One in five Brits ditch traditional turkey for plant-based Christmas dinner

New research has revealed that one in five Brits are embracing a plant-based Christmas dinner this year, with mushrooms being the most popular alternative to traditional turkey.

Plant-based main courses such as mushroom wellington have increased in popularity, overtaking beef and lamb at the Christmas table.

Research commissioned by the UK & Ireland Mushroom Producers found that plant-based Christmas dinner options have soared with over 13% of people reducing meat consumption over the festive season.

The survey found consumers main reasons for switching to meat-free being due to environmental concerns (55%), health (42%) and animal welfare (33%).

The news follows fresh data from Kantar, unveiling this week that vegan meals cost 40% less than meat and fish dishes and a plant-based Christmas has half the emissions compared to a traditional turkey dinner.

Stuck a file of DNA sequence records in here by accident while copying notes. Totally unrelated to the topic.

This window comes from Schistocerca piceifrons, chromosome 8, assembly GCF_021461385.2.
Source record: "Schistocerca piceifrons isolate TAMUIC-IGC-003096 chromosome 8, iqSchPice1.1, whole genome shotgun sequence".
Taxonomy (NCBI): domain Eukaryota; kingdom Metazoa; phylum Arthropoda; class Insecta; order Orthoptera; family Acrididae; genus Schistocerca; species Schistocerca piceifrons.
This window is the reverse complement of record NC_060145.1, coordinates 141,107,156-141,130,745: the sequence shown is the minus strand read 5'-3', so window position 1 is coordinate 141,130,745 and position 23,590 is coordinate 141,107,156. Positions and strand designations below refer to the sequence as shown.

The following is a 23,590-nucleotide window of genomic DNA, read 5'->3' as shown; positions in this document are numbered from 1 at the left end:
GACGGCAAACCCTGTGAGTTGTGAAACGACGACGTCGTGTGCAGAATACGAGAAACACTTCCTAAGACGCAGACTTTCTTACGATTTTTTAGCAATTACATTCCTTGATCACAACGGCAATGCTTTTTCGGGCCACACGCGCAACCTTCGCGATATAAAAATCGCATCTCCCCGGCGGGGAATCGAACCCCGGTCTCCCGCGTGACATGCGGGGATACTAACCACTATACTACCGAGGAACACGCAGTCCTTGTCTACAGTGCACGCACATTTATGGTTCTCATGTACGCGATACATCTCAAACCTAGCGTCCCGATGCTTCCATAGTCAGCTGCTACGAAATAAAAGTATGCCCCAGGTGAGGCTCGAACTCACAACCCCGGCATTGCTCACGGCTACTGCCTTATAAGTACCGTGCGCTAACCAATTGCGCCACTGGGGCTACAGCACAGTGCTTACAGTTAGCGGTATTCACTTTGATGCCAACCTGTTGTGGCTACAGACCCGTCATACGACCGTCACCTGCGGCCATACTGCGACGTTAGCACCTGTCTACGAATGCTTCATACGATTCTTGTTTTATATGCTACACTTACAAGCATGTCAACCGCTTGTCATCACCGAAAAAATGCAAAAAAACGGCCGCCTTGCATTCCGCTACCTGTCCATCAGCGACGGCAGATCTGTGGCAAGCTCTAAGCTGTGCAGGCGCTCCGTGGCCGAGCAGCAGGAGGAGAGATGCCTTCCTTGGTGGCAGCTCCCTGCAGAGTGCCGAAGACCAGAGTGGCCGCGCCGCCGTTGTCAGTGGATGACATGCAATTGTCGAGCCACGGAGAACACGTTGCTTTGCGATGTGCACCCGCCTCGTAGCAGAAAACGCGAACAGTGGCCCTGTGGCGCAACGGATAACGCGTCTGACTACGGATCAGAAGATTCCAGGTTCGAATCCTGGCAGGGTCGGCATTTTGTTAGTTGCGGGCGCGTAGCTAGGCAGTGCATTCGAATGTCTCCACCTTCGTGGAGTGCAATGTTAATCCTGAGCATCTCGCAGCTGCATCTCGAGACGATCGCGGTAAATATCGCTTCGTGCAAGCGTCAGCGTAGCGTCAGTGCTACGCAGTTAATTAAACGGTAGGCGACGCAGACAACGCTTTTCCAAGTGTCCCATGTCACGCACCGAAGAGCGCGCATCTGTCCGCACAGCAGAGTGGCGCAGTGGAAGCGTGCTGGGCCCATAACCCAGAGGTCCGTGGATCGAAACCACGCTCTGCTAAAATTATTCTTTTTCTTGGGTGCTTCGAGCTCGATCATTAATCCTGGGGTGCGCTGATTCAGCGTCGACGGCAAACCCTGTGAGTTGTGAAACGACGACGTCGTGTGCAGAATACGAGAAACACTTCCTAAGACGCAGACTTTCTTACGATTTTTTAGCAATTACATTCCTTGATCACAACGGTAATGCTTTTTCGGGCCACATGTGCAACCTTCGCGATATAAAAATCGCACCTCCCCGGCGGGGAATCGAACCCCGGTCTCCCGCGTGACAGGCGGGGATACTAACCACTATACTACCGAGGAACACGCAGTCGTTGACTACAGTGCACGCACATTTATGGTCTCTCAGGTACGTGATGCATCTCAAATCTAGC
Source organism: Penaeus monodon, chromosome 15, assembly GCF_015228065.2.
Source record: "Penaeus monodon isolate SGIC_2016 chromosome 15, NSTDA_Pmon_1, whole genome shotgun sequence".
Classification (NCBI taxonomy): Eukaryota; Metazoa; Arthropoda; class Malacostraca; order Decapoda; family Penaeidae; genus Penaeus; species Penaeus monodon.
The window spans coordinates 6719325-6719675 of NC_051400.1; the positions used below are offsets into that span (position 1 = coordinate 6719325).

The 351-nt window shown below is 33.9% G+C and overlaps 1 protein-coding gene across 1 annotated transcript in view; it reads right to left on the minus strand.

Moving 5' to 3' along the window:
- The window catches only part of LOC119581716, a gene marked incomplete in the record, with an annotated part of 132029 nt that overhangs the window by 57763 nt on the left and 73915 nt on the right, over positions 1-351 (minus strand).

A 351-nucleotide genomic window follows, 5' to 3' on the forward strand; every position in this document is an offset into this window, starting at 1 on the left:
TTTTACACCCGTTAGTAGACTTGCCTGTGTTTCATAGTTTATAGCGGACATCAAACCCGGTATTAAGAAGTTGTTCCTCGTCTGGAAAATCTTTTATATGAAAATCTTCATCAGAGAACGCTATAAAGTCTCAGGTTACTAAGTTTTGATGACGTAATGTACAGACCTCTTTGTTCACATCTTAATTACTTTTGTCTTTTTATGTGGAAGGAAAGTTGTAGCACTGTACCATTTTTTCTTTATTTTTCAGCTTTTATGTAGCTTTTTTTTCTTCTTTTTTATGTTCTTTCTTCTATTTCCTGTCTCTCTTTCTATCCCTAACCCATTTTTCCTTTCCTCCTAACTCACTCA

The number of Brits opting for plant-based meals has grown by 50% in recent months and supermarkets, such as Sainsbury’s and Waitrose, have seen vegan main courses for Christmas dinner becoming bestsellers.

The study also notes that a traditional dinner for a family of six emits 23.5kg of CO2 emissions, compared to a plant-based Christmas dinner that only emits 9.5kg.

The Christmas period alone can see 2 million turkeys, 5 million Christmas puddings and 74 million mince pies get wasted, causing almost 270,000 tons of food waste during the holiday season.

To reduce milage on your festive feast, British and Irish farmers are urging consumers to shop locally over the Christmas period.

When purchasing plant-based food such as mushrooms, shoppers are advised to check the country of origin to ensure the produce is local, fresh and the highest quality available.

 

 

 


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